Put livelihood issues ahead of political ideals, Hong Kong’s democrats told after bruising by-election defeat
- After losing last two polls in supposed opposition stronghold, pro-democracy camp left contemplating destructiveness of disunity
Consecutive defeats in by-elections for Hong Kong’s legislature on Sunday and in March have left the city’s pro-democracy politicians searching for answers and facing calls to prioritise livelihood issues over political ideals.
Pan-democrats have expressed alarm after veteran campaigner and former lawmaker Lee Cheuk-yan lost to pro-establishment candidate Chan Hoi-yan in the Kowloon West constituency.
The margin of defeat was even wider than in March in an area which has traditionally been an opposition stronghold.
Experts said the camp needed to focus on recapturing moderate voters.
Despite a more united campaign from the splintered pro-democracy camp, their efforts succeeded in raising turnout by only 0.14 of a percentage point, to 44.4 per cent.
The two seats up for grabs were originally held by Yau Wai-ching and Lau Siu-lai. The pair and another lawmaker, Edward Yiu Chung-yim, were ousted alongside three other legislators over improper oaths of office in 2016.
Yiu lost his bid to regain the seat in the March by-election, succumbing to pro-government legislator Vincent Cheng Wing-shun.
The democrats and their offshoot localists used to enjoy a clear advantage in Kowloon West, having captured 62.7 per cent in the 2012 Legislative Council elections. Even after the emergence of localist candidates in the 2016 poll who fractured the pro-democracy vote, the bloc still managed to win 57.5 per cent.
But the loss in March spurred a greater focus for Sunday on grass-roots districts which Yiu had paid less attention to.
The pro-government camp won almost half of the vote in both March and on Sunday by playing up livelihood issues. Their share in the constituency had until then never exceeded 40 per cent.
Joseph Cheng Yu-shek, a political scientist who has coordinated several pan-democratic election campaigns over the past decade, said the defeat showed the camp had lost support among moderate voters swayed by Chan’s agenda of economic development and focus on the everyday needs of the poor.
Alan Leong Kah-kit, chairman of the Civic Party, said the two poll results clearly showed many voters were tired of partisan politics.
“Voters didn’t care that much about party ideology. Whoever makes suggestions for solving livelihood issues, voters will give that candidate a chance,” he said.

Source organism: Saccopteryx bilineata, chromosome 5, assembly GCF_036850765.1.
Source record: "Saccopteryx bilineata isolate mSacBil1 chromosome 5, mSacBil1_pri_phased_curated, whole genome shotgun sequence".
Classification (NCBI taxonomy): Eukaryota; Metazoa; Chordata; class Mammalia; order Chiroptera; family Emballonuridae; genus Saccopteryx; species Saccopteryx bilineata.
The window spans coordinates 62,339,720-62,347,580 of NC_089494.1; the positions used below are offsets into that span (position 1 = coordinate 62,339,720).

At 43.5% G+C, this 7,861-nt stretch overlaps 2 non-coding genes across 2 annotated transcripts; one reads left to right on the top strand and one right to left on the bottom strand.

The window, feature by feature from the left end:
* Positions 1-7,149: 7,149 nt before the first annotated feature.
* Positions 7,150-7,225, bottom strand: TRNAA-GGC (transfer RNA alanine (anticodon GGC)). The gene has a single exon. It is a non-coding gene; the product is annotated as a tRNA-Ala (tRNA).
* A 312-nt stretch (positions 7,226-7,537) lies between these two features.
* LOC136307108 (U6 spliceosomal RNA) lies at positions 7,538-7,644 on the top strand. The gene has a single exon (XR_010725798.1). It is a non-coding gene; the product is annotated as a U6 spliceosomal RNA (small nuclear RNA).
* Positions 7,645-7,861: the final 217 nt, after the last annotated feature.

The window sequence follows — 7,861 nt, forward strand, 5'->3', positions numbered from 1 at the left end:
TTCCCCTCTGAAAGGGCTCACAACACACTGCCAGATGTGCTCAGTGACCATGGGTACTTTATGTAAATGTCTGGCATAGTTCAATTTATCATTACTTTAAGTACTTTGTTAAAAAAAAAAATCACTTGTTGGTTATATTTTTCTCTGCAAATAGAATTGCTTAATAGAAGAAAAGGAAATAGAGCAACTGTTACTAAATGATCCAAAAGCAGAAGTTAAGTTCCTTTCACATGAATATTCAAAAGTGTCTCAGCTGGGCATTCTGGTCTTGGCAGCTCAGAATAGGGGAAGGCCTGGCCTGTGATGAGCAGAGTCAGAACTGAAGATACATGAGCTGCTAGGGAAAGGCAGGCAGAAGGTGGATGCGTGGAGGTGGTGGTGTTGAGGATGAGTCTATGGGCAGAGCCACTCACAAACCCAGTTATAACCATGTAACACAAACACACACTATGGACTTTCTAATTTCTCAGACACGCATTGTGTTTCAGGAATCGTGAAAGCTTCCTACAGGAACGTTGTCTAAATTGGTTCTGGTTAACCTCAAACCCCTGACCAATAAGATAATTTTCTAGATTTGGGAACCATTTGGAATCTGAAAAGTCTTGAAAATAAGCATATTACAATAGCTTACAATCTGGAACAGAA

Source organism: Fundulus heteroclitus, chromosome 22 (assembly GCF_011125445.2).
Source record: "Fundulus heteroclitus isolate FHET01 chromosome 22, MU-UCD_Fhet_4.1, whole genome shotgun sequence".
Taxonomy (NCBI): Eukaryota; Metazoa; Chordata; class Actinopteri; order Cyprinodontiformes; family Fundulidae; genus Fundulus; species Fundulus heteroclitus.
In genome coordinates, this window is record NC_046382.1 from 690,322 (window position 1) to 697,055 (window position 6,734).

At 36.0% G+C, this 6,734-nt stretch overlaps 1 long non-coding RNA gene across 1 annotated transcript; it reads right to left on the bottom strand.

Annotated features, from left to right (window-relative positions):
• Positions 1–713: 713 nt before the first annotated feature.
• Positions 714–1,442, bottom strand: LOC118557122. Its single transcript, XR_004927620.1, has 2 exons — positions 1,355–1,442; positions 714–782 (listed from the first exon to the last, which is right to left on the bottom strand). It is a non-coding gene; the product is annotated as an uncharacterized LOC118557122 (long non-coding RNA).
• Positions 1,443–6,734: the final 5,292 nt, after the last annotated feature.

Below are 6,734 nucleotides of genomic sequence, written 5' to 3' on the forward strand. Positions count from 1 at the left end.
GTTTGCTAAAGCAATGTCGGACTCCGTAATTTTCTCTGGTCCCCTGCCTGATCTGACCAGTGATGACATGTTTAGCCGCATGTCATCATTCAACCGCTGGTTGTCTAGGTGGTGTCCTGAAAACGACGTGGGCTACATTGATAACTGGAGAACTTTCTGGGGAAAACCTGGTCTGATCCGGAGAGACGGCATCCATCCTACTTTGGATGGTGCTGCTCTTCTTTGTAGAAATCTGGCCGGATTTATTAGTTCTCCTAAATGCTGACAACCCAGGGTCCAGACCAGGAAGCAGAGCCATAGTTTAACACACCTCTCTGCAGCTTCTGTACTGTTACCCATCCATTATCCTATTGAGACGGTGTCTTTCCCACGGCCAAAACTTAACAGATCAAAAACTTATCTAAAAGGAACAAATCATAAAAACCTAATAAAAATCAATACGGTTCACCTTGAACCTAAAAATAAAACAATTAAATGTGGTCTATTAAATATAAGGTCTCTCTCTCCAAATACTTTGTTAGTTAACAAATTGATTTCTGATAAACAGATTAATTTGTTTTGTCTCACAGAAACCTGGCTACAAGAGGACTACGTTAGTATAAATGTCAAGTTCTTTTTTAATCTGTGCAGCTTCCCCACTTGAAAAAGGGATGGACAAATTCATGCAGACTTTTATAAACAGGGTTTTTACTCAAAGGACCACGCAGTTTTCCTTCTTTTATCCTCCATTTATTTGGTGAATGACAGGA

Pro-government politicians were more skilled at winning the backing of working class Hongkongers, Cheng and Leong said, and livelihood issues “must be the way forward” for the entire pro-democracy camp.
Constructive policy solutions were needed instead of simple criticism of the government, Cheng said.
“Hong Kong people remain rational and reasonable and I think we have to win over the moderate voters with constructive arguments,” he said.
With the rise of localists and pro-independence youth, Cheng added that he was worried the infighting within the pro-democracy bloc could cost the camp another defeat down the line.
Lawmaker Au Nok-hin of Council Front also stressed the importance of unity between localist groups and traditional pro-democracy parties.
“The camp constitutes supporters of traditional pro-democracy parties as well as localist groups. But those supporting localism have completely lost their confidence in the political institutions, as candidates they support are barred from elections,” Au said.
Cracks in the camp seeped through a show of unity at a press conference on Monday attended by 10 pan-democratic lawmakers, when each gave different reasons for the bloc’s defeat.
Camp convenor Claudia Mo Man-ching apologised for a failure to dispel the “sense of helplessness” many supporters felt towards elections.
Lee meanwhile attributed his defeat partly to an alleged smear campaign by rivals and the participation of former ally Frederick Fung Kin-kee, who bagged 12,509 ballots and splintered the vote.
But radical pro-democracy campaigner and former lawmaker “Long Hair” Leung Kwok-hung had a different take.
“It is no use trying to blame anyone else. It’s the voters’ choice. If people don’t want to vote for you, there’s little you can do,” he said.
“We politicians are only products on the shelf. It is up to the people whether they want to take us.”
Mo was then quick to interrupt Leung by saying: “I have to say that the pan-democratic camp is now at an unprecedented stage of unity.
“We might have lost two battles, but we have not lost the war.”
Additional reporting by Kimmy Chung